Muto: Tokyo 2020 Will Happen With or Without Covid-19

(ATR) An expert says a traditional Olympics "is absolutely the worst thing that we could do to contain" the virus.

(ATR) Tokyo 2020 CEO Toshiro Muto says the postponed Olympics will be held next summer even if the coronavirus remains a threat.

Muto, in an interview with the Financial Times, says "the important thing is to deliver an Olympics for people who must live with Covid-19".

He admits that a crucial part of holding an Olympics during the pandemic will be an effective anti-virus strategy. Muto says that the Japanese national government needs to set those parameters.

To control costs, Muto reiterated the idea of a smaller Summer Games, telling the Financial Times "we want something simple but inspiring".

While financial concerns appear to be primarily driving a scaled back event, it would seem the possibility of holding a typical Olympics with Covid-19 still active are slim to none anyway.

An expert on coronavirus and super-spreader events tells Around the Rings that a full-blown Olympics could derail global progress in the fight against the disease.

"Running the Olympics in the traditional manner, especially in a mega-city like Tokyo (with a large, interconnected and heavily-utilized public transport system) is absolutely the worst thing that we could do to contain global transmission of a virus like this," Professor Michael Small warned in an email interview with ATR.

Small, a mathematician at the University of Western Australia, studied the transmission of the 2003-8 SARS outbreak in Hong Kong. The coronavirus carrying the Covid-19 disease is a near-genetic replica of the 2003 SARS coronavirus.

Small emphasized that he is not an epidemiologist and his comments should only be seen in the academic silo of mathematical studies of the novel coronavirus pandemic.

Small’s "optimistic" outlook for the future is having transmission under control "by the end of 2020". To him, "under control" means not only limiting transmission but also "limiting large gatherings and movement of people".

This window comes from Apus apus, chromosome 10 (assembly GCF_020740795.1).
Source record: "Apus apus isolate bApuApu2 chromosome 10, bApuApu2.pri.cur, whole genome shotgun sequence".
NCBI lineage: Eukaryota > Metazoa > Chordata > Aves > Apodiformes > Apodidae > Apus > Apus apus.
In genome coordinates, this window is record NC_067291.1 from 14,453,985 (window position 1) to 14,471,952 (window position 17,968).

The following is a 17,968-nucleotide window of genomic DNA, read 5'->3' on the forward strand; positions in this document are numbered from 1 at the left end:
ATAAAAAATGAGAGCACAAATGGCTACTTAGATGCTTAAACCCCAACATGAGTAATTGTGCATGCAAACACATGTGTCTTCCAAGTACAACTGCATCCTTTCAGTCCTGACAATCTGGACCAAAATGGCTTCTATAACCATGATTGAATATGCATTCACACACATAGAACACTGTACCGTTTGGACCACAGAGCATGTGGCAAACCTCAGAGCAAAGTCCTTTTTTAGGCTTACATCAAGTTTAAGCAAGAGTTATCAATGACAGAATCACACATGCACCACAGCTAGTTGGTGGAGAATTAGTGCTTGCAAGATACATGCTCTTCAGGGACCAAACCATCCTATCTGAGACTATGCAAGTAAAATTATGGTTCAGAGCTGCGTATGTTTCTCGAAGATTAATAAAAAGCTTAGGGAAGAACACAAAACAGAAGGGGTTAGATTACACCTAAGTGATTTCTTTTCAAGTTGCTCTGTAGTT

"The so-called ‘second wave’, if indeed it occurs as a discrete event, is unlikely to have finished by then," Small predicted when asked what the state of the pandemic will be at the time of the Tokyo Opening Ceremony, now scheduled for July 23, 2021.

He says he is weary of certifying the Olympics may or may not be safe, but in his view, possible dangers lurk everywhere. Limiting the number of spectators has been brought up as an option. But Small says if it is not done properly, it won’t help matters.

"One big issue that would remain though, and has not been thoroughly discussed, is that while limiting gathering to a fixed size works to limit spread, it would not work well if the participants are constantly part of different gatherings.

"That is, if you impose a 20-person limit then that will limit opportunity for super-spreader events, but if participants are then constantly part of distinct 20-person groups then this is no better than not having such limitations."

He added: "it is not within my area of expertise, but I would also suspect that a global gathering would also increase the risk of further mutation and development of new strains of the virus. Again, I am not a virologist, but as an individual I am concerned about this."

And, of course, Small’s comments assume there is no "magic bullet" of a vaccine or guaranteed treatment ahead of time for Tokyo 2020.

Written by Gerard Farek

For general comments or questions,click here.

Your best source of news about the Olympics is, for subscribers only.